Parental marital quality and family conflict

Longitudinal effects on adolescents from divorcing and non-divorcing families

Ailsa Burns*, Rosemary Dunlop

*Corresponding author for this work

Research output: Contribution to journalArticle

16 Citations (Scopus)

Abstract

Recent studies by Amato and Booth (1997) and Wallerstein, Blakeslee and Lewis (2000) have reported that the children of highly-conflicted parents who remained together, and the children of low-conflict parents who separated, were as adults more poorly adjusted than others, and less successful in themselves forming and maintaining intimate relationships. These associations were explored in a longitudinal study of 67 adolescents aged 13-16 when first interviewed, at which time half the families involved were at the point of divorce. Mothers, fathers and adolescents initially rated the level of conflict in the family, and parents also rated their marital adjustment and their satisfaction with marital conflict resolution (in the case of the divorce group, at the time just before the decision to separate). The adolescents also reported whether they got involved in their parent's disagreements, and completed standardised measures of self-image, anxiety and depression. Ten years later the now-adult children repeated these items, along with measures of readiness for intimacy and wariness about relationships, and some further family conflict items. Family conflict at Time 1 (as perceived by the child) predicted self-image and anxiety at Year 1, but not at Year 10. However, the adult children's current rating of happiness in the family of origin predicted current self-image. As adults, daughters were more anxious than sons, and daughters who had previously rated their families as highly conflicted were more depressed than other sample members. Parent's marital status was relevant only to wariness about relationships. Children from the divorce group were more wary overall. Their level of wariness was unaffected by their Year 1 reports of involvement in parental disagreements, but within the intact group, greater wariness was associated with greater involvement in parental conflict at Year 1. These findings indicate a different pattern of long-term outcomes from those reported by Amato & Booth (1997) and Wallerstein, Blakeslee and Lewis (2000).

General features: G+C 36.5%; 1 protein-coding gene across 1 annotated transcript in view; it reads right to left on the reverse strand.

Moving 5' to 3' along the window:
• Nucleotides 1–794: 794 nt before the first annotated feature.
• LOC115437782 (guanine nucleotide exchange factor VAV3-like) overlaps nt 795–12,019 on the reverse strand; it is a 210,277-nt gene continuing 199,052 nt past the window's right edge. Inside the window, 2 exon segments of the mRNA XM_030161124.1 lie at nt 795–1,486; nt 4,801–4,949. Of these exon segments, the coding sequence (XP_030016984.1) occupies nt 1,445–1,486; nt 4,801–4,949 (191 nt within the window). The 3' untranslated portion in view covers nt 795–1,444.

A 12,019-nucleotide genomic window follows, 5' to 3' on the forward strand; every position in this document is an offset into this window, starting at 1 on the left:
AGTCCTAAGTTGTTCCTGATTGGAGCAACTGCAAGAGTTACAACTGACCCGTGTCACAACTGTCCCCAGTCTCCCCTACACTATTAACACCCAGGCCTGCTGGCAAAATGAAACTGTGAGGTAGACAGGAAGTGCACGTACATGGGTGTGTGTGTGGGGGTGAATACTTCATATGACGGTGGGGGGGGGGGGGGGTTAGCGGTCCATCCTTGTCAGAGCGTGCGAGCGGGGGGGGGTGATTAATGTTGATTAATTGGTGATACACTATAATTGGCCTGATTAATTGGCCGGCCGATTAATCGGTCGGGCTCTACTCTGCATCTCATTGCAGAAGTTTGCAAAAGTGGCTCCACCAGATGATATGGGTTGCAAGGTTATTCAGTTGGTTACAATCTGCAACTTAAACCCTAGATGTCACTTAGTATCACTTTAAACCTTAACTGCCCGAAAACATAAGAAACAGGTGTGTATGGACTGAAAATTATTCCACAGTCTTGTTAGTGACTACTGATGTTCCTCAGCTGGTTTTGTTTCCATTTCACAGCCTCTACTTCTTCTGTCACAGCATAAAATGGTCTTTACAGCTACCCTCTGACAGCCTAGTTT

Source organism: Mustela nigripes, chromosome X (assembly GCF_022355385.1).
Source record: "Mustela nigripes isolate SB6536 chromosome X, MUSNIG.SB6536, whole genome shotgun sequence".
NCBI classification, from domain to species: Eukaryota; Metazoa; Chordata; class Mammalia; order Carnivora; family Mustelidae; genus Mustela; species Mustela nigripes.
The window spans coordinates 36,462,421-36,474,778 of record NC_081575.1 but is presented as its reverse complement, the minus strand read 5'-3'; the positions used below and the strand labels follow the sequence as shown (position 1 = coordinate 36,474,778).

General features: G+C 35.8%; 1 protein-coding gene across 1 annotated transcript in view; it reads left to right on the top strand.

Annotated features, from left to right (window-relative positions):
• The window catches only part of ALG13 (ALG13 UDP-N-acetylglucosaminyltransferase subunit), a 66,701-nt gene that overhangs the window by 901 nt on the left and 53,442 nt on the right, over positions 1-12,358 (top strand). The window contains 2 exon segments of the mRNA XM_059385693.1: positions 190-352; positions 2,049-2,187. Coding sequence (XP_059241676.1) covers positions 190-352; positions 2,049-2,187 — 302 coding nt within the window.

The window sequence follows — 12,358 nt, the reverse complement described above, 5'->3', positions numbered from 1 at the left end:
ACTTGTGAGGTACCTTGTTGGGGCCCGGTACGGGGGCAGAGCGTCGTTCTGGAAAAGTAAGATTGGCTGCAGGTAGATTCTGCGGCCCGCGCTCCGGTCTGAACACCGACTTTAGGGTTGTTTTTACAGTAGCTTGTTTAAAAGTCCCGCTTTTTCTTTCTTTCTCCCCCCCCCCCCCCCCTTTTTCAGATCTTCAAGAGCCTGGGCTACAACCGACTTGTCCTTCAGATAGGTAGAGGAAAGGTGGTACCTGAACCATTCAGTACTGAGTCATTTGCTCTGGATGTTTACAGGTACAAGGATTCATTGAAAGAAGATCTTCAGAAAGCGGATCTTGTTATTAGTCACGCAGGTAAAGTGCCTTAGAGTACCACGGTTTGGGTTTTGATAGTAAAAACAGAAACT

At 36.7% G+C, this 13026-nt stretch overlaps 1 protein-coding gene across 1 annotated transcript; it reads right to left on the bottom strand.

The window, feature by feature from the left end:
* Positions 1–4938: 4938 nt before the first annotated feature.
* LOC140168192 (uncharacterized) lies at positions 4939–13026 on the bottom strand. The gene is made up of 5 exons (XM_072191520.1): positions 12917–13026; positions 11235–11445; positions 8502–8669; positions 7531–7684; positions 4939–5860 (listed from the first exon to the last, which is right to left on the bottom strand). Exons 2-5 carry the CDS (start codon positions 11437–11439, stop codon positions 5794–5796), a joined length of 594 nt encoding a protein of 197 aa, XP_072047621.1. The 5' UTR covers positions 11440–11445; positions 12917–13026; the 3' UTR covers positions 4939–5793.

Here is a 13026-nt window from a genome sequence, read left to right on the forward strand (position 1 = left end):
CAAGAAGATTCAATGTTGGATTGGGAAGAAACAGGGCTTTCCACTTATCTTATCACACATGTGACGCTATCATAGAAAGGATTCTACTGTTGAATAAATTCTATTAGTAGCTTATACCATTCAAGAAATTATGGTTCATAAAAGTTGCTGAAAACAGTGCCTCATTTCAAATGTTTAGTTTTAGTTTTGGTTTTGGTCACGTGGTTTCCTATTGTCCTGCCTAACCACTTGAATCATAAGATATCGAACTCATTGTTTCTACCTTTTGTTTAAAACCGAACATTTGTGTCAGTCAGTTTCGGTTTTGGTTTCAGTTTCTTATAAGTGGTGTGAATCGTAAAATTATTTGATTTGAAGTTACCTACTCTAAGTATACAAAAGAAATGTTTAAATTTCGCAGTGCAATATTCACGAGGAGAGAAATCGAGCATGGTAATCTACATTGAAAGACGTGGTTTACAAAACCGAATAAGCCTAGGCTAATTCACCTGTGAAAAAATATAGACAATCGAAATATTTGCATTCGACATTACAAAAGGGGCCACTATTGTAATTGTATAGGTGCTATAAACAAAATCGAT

Original languageEnglish
Pages (from-to)57-74
Number of pages18
JournalJournal of Divorce and Remarriage
Volume37
Issue number1-2
DOIs
Publication statusPublished - 2002

Keywords

  • Adult adjustment
  • Adult relationships
  • Children of divorce
  • Family conflict
  • Parent marriage quality

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